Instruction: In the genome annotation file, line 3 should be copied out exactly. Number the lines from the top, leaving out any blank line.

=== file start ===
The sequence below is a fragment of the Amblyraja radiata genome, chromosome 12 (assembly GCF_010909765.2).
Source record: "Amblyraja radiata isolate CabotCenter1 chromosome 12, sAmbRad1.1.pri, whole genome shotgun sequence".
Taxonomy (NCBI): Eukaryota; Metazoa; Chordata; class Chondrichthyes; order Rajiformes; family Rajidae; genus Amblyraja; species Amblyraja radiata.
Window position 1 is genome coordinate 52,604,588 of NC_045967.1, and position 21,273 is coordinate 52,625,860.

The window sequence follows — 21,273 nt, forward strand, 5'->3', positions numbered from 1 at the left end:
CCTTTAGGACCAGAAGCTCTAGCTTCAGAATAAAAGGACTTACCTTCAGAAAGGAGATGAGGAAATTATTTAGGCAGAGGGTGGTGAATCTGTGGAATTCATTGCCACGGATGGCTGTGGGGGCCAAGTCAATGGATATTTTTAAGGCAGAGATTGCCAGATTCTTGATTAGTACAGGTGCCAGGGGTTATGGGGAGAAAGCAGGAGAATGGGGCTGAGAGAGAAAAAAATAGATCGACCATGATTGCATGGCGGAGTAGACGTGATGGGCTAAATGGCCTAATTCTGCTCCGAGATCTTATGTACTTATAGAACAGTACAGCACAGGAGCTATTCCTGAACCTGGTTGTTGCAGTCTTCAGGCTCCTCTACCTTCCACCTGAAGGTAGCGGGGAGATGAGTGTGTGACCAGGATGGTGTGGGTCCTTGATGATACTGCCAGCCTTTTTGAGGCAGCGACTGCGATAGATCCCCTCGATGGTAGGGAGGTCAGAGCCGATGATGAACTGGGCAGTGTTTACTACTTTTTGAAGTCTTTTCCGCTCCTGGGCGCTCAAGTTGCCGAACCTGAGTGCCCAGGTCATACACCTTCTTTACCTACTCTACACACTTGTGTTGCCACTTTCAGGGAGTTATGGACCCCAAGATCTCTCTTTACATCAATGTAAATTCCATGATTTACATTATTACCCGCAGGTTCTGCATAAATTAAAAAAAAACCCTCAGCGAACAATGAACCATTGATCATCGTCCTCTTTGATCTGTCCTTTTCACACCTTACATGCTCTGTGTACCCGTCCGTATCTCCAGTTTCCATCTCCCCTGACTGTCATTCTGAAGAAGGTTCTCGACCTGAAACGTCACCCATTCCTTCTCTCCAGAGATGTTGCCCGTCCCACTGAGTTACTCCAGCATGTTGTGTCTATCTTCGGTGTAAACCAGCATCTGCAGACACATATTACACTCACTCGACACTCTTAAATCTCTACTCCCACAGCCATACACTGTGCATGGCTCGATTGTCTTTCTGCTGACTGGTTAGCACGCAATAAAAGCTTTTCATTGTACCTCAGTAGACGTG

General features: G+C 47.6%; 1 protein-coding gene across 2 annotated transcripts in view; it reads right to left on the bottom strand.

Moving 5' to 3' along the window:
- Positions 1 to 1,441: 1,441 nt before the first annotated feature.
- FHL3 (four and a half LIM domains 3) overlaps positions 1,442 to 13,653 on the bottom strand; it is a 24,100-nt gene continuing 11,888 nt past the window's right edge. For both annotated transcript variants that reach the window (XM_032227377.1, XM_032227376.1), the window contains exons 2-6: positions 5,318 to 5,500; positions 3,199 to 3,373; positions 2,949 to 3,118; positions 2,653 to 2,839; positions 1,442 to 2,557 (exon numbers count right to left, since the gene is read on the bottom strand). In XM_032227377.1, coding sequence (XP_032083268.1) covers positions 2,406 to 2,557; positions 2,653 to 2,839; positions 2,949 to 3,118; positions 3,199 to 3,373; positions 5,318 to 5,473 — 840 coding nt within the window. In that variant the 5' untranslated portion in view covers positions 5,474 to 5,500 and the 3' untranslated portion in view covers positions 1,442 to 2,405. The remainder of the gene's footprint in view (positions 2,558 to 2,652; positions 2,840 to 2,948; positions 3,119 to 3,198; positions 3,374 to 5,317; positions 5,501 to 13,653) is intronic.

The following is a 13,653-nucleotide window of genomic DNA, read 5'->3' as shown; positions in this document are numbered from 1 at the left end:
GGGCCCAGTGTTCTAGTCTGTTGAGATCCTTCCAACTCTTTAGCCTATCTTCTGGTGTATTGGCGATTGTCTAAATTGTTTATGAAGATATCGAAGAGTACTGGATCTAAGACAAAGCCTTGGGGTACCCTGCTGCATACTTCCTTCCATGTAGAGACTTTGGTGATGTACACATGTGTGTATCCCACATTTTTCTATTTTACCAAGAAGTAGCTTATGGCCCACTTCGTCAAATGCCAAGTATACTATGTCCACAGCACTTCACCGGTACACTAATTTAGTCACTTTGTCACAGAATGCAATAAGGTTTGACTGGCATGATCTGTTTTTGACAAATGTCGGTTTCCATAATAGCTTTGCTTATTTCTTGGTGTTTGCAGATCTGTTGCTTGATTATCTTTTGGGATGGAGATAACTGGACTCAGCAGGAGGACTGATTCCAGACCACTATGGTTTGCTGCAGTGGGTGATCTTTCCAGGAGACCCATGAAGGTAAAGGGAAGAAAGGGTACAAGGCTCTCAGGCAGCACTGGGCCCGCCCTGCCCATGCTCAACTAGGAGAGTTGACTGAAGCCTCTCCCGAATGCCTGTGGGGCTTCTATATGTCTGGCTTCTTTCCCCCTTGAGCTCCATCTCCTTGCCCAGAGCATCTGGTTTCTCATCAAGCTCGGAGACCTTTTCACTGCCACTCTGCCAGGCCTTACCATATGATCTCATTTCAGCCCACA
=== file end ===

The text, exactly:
Taxonomy (NCBI): Eukaryota; Metazoa; Chordata; class Chondrichthyes; order Rajiformes; family Rajidae; genus Amblyraja; species Amblyraja radiata.